By Lucas Walters
As people around the world try to acclimate to a new “normal”, questions sometimes swirl through our heads, even throughout times that used to be relaxing. It’s a stressful time to say the least. With that, one might assume that interpersonal conflict would abound as people become more irritable with the stress of the situation. It seems, however, as if a different dynamic is beginning to materialize.
Upon interviewing a few Upper School students here at Oak Hall, I noticed an odd detail. The goal of interviewing these students was to be able to gauge attitudes surrounding online learning and in-person learning. In seeking this information, I came to the realization that none of the people I had talked to describe their experience — online or otherwise — as bad. It’s true that during the conversation, they talked of improvements that could be made. For example, many students expressed concerns about the internet connection quality at the school, and the unreliability of the video cameras teachers are using. Those same students also expressed annoyance with the issue of low video quality that makes it hard to see what’s on the board. But for every person that I spoke with, these remarks were prefaced and/or followed by lenience, kindness, and understanding that this situation is a difficult one to navigate.
It seems clear to me that there is a very particular attitude that is emerging. An attitude that is common to a large majority of all of the students. It’s an attitude of lenience, and ability to work with others to try and make the best out of a tough situation. No one that I spoke with told me that everything was going perfectly. Most said that things were going “pretty well” and acknowledged the problems we are currently facing. Issues with device connectivity, choice of online platforms, video quality, and many others were all mentioned. Nobody told me that this meant that the school was responding poorly to the situation, nor that they were responding poorly.
I also took some time to talk to some of the Upper School teachers and get their thoughts regarding the in-person versus online learning dichotomy. These teachers echoed similar concerns as the students, but they were able to extrapolate further on many of the concerns, given that they have a larger pool of students that they hear from regularly. For example, Upper School Spanish teacher Libby Karow noted that many of her students were having “[i]ssues of WiFi quality, connectivity, ability to access some documents,” she said. In addition, Krystal Serrano, Upper School Spanish teacher, mentioned that some of her students were having a “tough time hearing the other students or with the technology glitches that come with doing all classes online.” I feel that many teachers, especially those I spoke with, will be happy to hear the general consensus of lenience and understanding from the student perspective, as many teachers seem to value this response more than the students realize. Upper School history teacher Charles Wharton has faith in the student’s ability and resilience to overcome the hardships they are facing. “Hopefully, [the students] can continue to push through the challenges, as well as have patience with us teachers,” he said. “For teachers, it is not easy to try and connect with both in-person and online students as well as do additional tasks like cleaning desks and supervising lunch or morning duty sometimes,” Wharton continued.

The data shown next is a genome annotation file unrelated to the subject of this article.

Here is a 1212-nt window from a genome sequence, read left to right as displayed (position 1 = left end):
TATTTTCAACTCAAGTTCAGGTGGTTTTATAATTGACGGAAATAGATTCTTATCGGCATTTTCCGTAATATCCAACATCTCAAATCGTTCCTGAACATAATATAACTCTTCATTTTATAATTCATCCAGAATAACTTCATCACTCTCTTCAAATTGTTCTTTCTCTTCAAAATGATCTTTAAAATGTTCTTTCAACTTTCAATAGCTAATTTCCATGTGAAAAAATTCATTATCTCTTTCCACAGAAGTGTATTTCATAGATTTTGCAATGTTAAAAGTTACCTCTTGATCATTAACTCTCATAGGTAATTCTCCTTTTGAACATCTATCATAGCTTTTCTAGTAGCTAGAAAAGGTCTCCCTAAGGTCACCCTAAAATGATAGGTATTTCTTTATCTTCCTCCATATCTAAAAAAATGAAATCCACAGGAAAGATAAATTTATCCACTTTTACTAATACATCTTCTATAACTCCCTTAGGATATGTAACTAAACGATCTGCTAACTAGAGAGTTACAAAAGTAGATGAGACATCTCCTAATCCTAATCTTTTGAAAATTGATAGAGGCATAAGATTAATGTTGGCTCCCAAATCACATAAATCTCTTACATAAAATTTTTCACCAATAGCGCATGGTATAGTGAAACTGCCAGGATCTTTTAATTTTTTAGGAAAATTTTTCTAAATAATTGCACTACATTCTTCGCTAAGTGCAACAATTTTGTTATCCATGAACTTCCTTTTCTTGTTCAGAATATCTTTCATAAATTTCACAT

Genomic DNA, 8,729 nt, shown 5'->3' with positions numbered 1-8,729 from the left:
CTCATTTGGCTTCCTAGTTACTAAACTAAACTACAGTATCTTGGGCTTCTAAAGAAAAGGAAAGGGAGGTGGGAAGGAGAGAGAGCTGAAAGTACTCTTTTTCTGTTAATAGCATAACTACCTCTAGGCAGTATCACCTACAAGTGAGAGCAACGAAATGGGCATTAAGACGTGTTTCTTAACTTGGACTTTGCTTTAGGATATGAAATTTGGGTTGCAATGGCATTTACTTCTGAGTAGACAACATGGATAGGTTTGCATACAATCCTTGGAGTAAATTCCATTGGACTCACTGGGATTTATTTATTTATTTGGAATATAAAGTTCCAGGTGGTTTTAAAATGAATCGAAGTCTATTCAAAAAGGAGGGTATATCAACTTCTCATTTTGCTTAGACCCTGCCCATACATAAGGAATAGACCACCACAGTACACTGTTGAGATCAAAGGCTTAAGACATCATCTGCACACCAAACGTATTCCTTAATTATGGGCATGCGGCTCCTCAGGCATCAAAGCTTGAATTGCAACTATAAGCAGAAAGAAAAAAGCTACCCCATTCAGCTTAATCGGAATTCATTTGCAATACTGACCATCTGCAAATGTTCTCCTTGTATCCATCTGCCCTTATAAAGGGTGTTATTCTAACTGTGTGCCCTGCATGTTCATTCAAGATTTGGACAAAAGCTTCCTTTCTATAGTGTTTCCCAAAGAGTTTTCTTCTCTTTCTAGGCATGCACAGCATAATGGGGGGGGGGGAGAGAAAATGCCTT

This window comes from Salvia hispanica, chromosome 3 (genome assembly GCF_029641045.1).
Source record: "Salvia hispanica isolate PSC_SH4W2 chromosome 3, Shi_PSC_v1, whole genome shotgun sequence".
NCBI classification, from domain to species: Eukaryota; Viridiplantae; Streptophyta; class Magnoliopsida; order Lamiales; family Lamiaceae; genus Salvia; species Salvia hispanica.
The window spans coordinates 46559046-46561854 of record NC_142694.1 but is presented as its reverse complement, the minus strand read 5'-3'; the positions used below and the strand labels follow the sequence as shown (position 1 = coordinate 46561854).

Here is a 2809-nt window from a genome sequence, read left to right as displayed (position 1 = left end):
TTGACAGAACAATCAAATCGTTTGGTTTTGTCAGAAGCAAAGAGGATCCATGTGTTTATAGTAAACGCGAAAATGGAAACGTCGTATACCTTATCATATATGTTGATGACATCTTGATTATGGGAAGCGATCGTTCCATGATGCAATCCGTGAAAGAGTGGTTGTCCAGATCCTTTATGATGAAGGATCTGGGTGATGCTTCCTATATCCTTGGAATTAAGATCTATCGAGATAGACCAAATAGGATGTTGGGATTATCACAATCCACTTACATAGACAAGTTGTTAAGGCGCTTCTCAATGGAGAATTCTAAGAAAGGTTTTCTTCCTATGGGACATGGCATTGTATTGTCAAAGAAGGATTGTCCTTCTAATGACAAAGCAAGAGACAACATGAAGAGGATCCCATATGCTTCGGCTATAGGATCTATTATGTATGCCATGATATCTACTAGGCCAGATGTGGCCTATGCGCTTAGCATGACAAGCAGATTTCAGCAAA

In summary, issues with technology notwithstanding, there is a positive and constructive mood pervading the Oak Hall community, even though times are difficult. “All students still seem to be focused on trying to reach their full potential — I have been impressed by how hard my students are working this year and appreciate their strong efforts,” Wharton noted. Clearly, students remain committed to doing the best they can, as do teachers. Karrow expanded on Wharton’s positive outlook. “It is all possible, it just takes effort, patience, and commitment to make the experience as good as it can be for everyone no matter where they are sitting.”